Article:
By Art Parker
By the time you read this I will probably be sleeping on the sofa in the den, and sent there without supper. In other words, my wife will be furious with this column once she reads this. Mrs. Parker taught history in a public school for thirty years and has been retired a while.
Last week a bill was floated before a Senate committee down in the State House. The bill basically provides for a special $400 one-time bonus to retired school teachers. The sponsor is Senator Gerald Dial of Lineville. Dial said we need to show appreciation and gratitude to the people that have educated us.
I don’t disagree that my wife, and other teachers, deserve the utmost respect, praise and appreciation. There is no way I would do that job and put up with the stuff they put up with mostly because of irresponsible parents who can’t raise their kids to behave and act responsibly.
But why now? Why all of a sudden do we need to show this love? Because somebody needs to get elected and it’s an election year. That’s why.
Senator Dial is currently serving his tenth (10th) term. He went to the State House when I was a senior in college. The 80-year old Dial is no longer seeking his Senate seat but he is running for the job of Alabama’s Commissioner of Agriculture and Industries.
In other words, the well-aged politician has now decided to run for statewide office instead of limiting his campaign to a Senate district. Being the crafty politico he is, Dial knows he needs to increase his name recognition outside his home district and he needs to be able to run around the State and tell people what he has done for them. There are thousands upon thousands of retired teachers and that makes for a good block of votes. I know $400 doesn’t seem like a bunch of money to some, but most retired teachers are like my wife and they will love the idea of some extra cash.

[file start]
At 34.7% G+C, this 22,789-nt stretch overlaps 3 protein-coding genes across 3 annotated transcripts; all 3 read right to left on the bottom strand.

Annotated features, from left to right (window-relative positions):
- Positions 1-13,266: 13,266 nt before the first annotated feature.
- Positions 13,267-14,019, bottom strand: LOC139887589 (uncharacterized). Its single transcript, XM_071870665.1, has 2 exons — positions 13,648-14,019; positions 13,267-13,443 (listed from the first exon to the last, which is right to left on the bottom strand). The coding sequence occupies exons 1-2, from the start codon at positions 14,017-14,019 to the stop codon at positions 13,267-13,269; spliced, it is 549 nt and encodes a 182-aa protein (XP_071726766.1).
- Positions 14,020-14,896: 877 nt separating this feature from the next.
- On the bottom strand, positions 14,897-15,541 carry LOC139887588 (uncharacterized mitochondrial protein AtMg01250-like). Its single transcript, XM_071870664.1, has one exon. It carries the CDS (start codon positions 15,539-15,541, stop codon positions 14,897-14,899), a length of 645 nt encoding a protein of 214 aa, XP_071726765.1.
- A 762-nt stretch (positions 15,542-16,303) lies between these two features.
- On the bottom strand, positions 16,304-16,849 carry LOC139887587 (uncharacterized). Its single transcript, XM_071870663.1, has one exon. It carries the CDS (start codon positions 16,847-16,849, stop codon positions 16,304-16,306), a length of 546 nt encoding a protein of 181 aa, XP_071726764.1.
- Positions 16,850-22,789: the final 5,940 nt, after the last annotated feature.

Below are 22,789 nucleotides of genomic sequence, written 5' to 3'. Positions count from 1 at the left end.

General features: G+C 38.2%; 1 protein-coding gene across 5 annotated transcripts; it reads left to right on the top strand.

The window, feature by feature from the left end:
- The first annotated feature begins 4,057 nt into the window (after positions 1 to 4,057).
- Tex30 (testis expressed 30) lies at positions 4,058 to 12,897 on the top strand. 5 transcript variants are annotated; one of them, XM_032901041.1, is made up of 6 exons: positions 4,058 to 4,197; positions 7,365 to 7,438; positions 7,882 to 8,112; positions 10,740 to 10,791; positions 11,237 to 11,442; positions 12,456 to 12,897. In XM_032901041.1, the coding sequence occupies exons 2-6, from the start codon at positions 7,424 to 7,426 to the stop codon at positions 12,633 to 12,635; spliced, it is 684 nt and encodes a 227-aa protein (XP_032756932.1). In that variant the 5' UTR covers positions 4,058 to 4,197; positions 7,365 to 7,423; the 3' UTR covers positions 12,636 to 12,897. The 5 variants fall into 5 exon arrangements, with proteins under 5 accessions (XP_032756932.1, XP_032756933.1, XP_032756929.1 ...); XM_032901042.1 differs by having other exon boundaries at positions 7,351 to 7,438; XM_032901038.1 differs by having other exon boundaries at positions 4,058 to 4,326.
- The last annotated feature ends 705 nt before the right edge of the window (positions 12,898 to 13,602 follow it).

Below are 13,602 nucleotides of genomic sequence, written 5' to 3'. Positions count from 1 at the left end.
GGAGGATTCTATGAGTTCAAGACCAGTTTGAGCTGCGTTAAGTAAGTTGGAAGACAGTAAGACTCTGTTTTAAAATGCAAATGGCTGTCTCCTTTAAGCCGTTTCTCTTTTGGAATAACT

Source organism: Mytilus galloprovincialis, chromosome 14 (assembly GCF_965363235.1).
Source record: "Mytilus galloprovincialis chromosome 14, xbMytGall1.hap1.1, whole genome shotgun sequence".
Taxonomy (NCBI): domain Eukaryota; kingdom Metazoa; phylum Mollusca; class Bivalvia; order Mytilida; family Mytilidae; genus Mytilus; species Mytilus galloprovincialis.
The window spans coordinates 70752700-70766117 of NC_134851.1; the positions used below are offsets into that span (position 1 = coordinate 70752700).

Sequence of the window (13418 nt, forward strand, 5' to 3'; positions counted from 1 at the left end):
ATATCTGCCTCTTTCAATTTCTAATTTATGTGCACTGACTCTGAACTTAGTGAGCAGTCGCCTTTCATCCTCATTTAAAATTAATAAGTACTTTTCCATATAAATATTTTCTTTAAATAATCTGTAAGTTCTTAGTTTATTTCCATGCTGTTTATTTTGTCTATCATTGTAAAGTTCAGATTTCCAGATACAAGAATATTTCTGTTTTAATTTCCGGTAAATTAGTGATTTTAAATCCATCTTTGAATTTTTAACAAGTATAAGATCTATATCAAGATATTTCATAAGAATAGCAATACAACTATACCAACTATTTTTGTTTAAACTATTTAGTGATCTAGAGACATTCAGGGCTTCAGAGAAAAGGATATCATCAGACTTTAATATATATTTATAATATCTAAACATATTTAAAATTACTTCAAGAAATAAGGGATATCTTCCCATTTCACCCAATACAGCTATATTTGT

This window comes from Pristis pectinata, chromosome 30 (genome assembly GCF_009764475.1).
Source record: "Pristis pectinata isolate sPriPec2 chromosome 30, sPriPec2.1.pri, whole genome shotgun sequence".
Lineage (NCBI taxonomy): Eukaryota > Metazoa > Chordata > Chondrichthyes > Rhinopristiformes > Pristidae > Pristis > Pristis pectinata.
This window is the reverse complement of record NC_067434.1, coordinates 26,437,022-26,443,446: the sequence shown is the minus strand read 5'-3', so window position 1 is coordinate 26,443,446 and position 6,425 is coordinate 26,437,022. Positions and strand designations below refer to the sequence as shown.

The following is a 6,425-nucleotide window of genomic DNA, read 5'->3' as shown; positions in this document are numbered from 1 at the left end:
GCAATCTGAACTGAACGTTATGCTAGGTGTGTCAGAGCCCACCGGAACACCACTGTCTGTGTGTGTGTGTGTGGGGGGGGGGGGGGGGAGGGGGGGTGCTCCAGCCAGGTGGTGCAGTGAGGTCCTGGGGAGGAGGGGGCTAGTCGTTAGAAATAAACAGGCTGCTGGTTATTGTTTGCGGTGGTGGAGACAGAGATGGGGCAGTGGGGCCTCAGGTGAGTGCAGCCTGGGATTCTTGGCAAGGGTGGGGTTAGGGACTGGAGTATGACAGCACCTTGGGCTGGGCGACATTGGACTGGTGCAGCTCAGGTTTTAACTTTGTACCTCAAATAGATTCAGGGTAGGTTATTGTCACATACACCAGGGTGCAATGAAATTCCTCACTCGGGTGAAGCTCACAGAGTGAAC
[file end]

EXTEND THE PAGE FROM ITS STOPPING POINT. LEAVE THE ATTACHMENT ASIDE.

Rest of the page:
Now you know why I will be exiled to the den sofa.
I find Dial’s pandering to be a typical move by an Alabama politician. They will do anything to hang around. They will make us pay any price for their re-election. They will do anything to keep power, after all, that usually translates into money.
Further evidence of such selfishness has already been seen this year, notably in HB 317 and HB 93 and SB110. Within these bills you will find nothing but schemes to help current legislators either stay in office or be able to interact with legislators after they leave office without fear of breaking the law. These schemes include one for legislation to create the “Association of Former Members of the Alabama Legislature.” We also see within HB 317 that current members of the legislature can dodge the law under the guise of economic development. It should be named the “How to avoid indictment bill.”
Van Davis, the special prosecutor that prosecuted former Speaker of the House Mike Hubbard, said “The way they are going about it would change the definition to make it legal or OK to do the thing Hubbard got convicted of: lobbying for money,” according to al.com.
These recent considerations are proof that a disease hits members of the legislature once elected. It’s called “Shameless Officitis.”
Why can’t they be true statesman and work for the people without the goodies and then go home and let someone else serve? I guess they just can’t help themselves.
To further validate my suspicion about them hanging around too long one must look no further than this year’s HJR 23 – a joint resolution the State lawmakers wish to pass that require term limits on Federal office holders. These hypocrites and crooks wish for a restriction in Washington D.C. that they intentionally will not apply in Montgomery, AL. Wonder why?
Alabama is a great example of why tenure limits are needed. I say tenure instead of term because those elected already serve a pre-determined term. We must limit how long these guys can hang around and when their time is done severely restricted their efforts to remain influential and active within the legislative body. If we don’t then the corruption will never stop and we will never solve problems that we have with prisons, schools, the Medicaid program or mental health.